Re: [RFC PATCH] Add proc interface to set PF_MEMALLOC flags

From: Mike Christie
Date: Thu Sep 12 2019 - 12:22:11 EST

On 09/11/2019 02:21 PM, Martin Raiber wrote:
> On 11.09.2019 18:56 Mike Christie wrote:
>> On 09/11/2019 03:40 AM, Martin Raiber wrote:
>>> On 10.09.2019 10:35 Damien Le Moal wrote:
>>>> Mike,
>>>> On 2019/09/09 19:26, Mike Christie wrote:
>>>>> Forgot to cc linux-mm.
>>>>> On 09/09/2019 11:28 AM, Mike Christie wrote:
>>>>>> There are several storage drivers like dm-multipath, iscsi, and nbd that
>>>>>> have userspace components that can run in the IO path. For example,
>>>>>> iscsi and nbd's userspace deamons may need to recreate a socket and/or
>>>>>> send IO on it, and dm-multipath's daemon multipathd may need to send IO
>>>>>> to figure out the state of paths and re-set them up.
>>>>>> In the kernel these drivers have access to GFP_NOIO/GFP_NOFS and the
>>>>>> memalloc_*_save/restore functions to control the allocation behavior,
>>>>>> but for userspace we would end up hitting a allocation that ended up
>>>>>> writing data back to the same device we are trying to allocate for.
>>>>>> This patch allows the userspace deamon to set the PF_MEMALLOC* flags
>>>>>> through procfs. It currently only supports PF_MEMALLOC_NOIO, but
>>>>>> depending on what other drivers and userspace file systems need, for
>>>>>> the final version I can add the other flags for that file or do a file
>>>>>> per flag or just do a memalloc_noio file.
>>>> Awesome. That probably will be the perfect solution for the problem we hit with
>>>> tcmu-runner a while back (please see this thread:
>>>> I think we definitely need nofs as well for dealing with cases where the backend
>>>> storage for the user daemon is a file.
>>>> I will give this patch a try as soon as possible (I am traveling currently).
>>>> Best regards.
>>> I had issues with this as well, and work on this is appreciated! In my
>>> case it is a loop block device on a fuse file system.
>>> Setting PF_LESS_THROTTLE was the one that helped the most, though, so
>>> add an option for that as well? I set this via prctl() for the thread
>>> calling it (was easiest to add to).
>>> Sorry, I have no idea about the current rationale, but wouldn't it be
>>> better to have a way to mask a set of block devices/file systems not to
>>> write-back to in a thread. So in my case I'd specify that the fuse
>>> daemon threads cannot write-back to the file system and loop device
>>> running on top of the fuse file system, while all other block
>>> devices/file systems can be write-back to (causing less swapping/OOM
>>> issues).
>> I'm not sure I understood you.
>> The storage daemons I mentioned normally kick off N threads per M
>> devices. The threads handle duties like IO and error handling for those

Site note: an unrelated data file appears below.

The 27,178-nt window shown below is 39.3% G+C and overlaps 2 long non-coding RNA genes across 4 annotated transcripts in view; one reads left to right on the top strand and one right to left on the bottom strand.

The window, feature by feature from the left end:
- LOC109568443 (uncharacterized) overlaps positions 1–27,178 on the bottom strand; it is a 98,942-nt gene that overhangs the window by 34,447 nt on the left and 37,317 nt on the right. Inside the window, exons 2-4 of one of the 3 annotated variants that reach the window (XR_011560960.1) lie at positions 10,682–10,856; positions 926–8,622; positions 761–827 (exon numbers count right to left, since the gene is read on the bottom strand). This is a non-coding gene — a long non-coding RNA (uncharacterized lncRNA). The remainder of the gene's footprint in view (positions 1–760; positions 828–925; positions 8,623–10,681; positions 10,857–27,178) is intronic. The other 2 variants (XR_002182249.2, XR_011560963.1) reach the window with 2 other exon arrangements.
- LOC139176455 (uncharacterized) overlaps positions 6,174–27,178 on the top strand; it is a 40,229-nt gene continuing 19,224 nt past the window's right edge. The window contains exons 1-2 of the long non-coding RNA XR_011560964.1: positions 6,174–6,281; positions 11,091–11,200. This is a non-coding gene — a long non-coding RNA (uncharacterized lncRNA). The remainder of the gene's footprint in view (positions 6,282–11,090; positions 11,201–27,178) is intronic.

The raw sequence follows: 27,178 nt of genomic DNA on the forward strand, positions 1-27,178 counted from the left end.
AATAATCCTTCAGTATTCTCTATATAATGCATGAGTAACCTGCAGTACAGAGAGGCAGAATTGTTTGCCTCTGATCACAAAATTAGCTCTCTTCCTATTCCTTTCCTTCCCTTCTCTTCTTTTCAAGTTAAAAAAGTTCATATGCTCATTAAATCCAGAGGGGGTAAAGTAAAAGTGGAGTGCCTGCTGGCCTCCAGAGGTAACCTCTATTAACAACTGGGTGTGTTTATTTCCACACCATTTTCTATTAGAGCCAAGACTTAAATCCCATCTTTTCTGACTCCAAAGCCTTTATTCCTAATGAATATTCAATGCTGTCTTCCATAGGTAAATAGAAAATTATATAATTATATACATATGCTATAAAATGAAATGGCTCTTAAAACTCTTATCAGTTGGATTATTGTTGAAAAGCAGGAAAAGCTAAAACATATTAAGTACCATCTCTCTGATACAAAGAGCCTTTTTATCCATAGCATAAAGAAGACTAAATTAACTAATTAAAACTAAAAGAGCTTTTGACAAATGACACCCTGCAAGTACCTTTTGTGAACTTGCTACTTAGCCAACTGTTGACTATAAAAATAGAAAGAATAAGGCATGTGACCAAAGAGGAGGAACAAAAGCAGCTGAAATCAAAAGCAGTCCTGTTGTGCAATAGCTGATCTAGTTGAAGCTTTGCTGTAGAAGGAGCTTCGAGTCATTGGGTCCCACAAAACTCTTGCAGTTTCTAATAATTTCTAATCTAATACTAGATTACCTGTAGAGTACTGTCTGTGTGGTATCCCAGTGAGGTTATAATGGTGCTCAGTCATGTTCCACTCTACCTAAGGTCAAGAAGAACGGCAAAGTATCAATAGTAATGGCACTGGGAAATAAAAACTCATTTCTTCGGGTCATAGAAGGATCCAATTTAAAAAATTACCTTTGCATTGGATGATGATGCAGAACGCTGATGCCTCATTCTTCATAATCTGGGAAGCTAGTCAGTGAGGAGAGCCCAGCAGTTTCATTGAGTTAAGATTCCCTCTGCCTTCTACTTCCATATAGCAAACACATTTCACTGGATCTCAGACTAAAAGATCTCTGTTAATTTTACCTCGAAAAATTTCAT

>> devices. Those threads would set the flag, so those IO/error-handler
>> related operations do not end up writing back to them. So it works
>> similar to how storage drivers work in the kernel where iscsi_tcp has an
>> xmit thread and that does memalloc_noreclaim_save. Only the threads for
>> those specific devices being would set the flag.
>> In your case, it sounds like you have a thread/threads that would
>> operate on multiple devices and some need the behavior and some do not.
>> Is that right?
> No, sounds the same as your case. As an example think of vdfuse (or
> qemu-nbd locally). You'd have something like
> ext4(a) <- loop <- fuse file system <- vdfuse <- disk.vdi container file
> <- ext4(b) <- block device
> If vdfuse threads cause writeback to ext4(a), you'd get the issue we
> have. Setting PF_LESS_THROTTLE and/or PF_MEMALLOC_NOIO mostly avoids
> this problem, but with only PF_LESS_THROTTLE there are still corner
> cases (I think if ext4(b) slows down suddenly) where it wedges itself
> and the side effect of setting PF_MEMALLOC_NOIO are being discussed...
> The best solution would be, I guess, to have a way for vdfuse to set
> something, such that write-back to ext4(a) isn't allowed from those
> threads, but write-back to ext4(b) (and all other block devices) is. But
> I only have a rough idea of how write-back works, so this is really only
> a guess.

I see now.

Initially, would it be ok to keep it simple and keep the existing kernel
behavior? For your example, is the PF_MEMALLOC_NOIO use in loop today
causing a lot of swap/oom issues? For iscsi_tcp and nbd their memalloc
and GFP_NOIO use is not.

The problem for the storage driver daemons I mentioned in the patch is
that they are at the bottom of the stack and they do not know what is
going to be added above them plus it can change, so we will have to walk
the storage device stack while IO is running and allocations are trying
to execute. It looks like I will end up having to insert extra
locking/refcounts into multiple layers, and I am not sure if the extra
complexity is going to be worth it if we are not seeing problems from
existing kernel users.